People who were born in the North, really treasure their homes. Especially in winter. In summer, when night skies are still glowing and you can spend outside as much time as you like, it is still good to return home, of course, but nothing compares to those harsh winter days when you come through the glittering snow, wrapped up in a warm coat, a knitted scarf and hat, freezing, shivering, but knowing that their it is, your cosy room with a fireplace, an old armchair, a colorful blanket and your favourite cup with hot cocoa. These moments matter a lot to northerners. Probably this is what anyone who has ever visited Finland in winter can tell you. And maybe that is why Finnish design seems to incorporate all the warmth and cosiness of wood, wool, ceramics and glass and everything to make people from other countries, who don’t have to survive such severe winters and who don’t know what it feels like when your summer day never actually ends, experience the feeling of gratitude towards things that surround us.
Finland is a rather young country. 100 years ago it appeared on the world maps as an independent country, proud and new, with a task to make a reputation in the noble society of our planet Earth. And it did. Soon everyone knew what is Finland. Finland is a country of forests and lakes. Country of the people who manage to live in harmony with nature. Country that discovered simplicity again, and presented the world a way of living that we needed before and still need today - the quiet and bright everyday life.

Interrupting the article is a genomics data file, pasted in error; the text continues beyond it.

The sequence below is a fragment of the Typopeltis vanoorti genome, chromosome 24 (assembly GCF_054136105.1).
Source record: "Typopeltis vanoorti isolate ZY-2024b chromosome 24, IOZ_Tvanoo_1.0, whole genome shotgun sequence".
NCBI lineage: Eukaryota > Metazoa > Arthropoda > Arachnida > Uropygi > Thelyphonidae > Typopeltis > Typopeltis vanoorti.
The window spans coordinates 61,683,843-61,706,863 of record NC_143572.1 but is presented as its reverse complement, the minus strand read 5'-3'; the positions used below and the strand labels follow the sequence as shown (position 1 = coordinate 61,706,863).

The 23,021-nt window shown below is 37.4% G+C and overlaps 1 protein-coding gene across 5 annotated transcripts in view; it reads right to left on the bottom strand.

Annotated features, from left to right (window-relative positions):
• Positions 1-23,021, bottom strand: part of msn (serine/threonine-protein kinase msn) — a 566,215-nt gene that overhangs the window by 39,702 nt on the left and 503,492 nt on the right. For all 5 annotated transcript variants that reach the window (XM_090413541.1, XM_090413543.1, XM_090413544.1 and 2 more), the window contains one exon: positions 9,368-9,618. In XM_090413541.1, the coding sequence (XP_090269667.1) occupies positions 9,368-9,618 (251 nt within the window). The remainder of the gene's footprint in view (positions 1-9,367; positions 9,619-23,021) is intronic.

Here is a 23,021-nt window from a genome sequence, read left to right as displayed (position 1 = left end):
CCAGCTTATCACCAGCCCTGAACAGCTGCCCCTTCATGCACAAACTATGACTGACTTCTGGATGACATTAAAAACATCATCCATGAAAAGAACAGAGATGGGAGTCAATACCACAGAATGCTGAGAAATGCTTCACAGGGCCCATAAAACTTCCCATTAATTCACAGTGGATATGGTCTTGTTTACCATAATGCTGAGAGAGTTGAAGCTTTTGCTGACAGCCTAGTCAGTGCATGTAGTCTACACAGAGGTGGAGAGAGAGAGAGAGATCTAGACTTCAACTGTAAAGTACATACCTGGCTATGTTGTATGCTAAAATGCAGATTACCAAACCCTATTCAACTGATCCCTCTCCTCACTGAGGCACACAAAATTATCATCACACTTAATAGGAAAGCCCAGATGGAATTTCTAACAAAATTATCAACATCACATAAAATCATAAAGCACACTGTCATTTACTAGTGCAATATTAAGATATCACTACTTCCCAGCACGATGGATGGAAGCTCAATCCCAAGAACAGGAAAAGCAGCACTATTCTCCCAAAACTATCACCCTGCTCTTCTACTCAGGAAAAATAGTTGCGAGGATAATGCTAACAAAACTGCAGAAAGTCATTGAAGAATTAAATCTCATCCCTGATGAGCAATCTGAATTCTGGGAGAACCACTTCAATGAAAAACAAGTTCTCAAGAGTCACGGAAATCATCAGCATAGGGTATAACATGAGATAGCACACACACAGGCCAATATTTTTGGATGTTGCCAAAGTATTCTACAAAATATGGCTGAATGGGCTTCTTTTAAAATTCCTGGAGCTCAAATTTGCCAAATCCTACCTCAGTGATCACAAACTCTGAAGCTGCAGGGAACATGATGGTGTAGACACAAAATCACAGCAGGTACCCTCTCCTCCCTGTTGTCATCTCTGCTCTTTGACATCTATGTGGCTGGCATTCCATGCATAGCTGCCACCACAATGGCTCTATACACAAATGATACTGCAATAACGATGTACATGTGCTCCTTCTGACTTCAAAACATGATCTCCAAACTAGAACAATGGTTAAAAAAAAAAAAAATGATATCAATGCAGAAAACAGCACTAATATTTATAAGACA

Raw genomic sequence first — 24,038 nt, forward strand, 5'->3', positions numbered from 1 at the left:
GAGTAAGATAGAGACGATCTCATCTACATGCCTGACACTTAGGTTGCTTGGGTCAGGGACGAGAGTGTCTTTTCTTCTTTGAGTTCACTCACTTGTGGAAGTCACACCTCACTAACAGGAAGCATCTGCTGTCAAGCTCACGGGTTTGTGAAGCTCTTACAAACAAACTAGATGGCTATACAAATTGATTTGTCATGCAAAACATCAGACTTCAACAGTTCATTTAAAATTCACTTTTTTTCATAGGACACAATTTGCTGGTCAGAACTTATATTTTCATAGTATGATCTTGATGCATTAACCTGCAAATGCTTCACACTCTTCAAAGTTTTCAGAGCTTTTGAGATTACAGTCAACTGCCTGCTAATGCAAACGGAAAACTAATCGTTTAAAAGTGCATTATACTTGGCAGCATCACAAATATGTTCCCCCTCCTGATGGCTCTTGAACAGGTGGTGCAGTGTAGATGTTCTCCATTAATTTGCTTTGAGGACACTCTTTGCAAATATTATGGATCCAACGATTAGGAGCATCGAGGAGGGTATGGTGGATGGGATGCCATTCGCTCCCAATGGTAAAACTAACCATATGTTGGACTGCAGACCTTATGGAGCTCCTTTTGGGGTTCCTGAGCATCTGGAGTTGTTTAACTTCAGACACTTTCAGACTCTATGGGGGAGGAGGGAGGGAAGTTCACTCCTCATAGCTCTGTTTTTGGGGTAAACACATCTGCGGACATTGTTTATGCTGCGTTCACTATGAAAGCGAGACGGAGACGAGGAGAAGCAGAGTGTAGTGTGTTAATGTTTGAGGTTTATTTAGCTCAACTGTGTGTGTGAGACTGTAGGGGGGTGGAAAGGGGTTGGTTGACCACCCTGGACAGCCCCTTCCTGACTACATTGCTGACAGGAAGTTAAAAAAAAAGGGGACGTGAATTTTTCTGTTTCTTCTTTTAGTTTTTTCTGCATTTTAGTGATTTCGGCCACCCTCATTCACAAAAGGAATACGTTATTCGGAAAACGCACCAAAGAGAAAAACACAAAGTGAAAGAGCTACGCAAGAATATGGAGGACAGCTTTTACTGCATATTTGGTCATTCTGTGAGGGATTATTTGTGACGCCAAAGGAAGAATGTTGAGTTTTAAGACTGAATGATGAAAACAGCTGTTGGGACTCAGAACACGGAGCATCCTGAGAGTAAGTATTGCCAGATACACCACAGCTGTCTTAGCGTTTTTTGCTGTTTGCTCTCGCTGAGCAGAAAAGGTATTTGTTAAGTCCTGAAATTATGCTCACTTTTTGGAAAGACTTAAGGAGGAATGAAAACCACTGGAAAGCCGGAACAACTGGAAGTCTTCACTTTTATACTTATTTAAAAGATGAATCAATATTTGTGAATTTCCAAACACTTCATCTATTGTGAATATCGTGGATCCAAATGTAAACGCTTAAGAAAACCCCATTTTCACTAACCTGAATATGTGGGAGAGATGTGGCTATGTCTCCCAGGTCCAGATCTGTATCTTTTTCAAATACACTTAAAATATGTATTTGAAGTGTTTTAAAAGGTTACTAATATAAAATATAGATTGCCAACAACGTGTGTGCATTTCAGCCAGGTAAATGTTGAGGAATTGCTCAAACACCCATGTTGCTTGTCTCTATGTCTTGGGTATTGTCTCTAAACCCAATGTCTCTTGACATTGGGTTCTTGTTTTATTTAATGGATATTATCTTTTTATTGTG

What do you think about, when you hear of Finnish design? Happy Moomin family? Colorful, striking Marimekko designs? Or maybe Santa Claus’s house? The art of design in Finland went a long way, and actually this way didn’t start 100 years ago, as there already was a story of Finnish design before Finland gained independency. The ongoing exhibition on Design of Finland in The Miyagi Museum of Art grants us a possibility to rediscover this story, exploring different periods and getting to know many designers who contributed to the recognition of their country in the whole world of art by creating things that have an ability to warm our hearts.
The exhibition is until 24th December
Opening hours: 9:30-17:00 (Closed on Mondays and Holidays)
Place: The Miyagi Museum of Art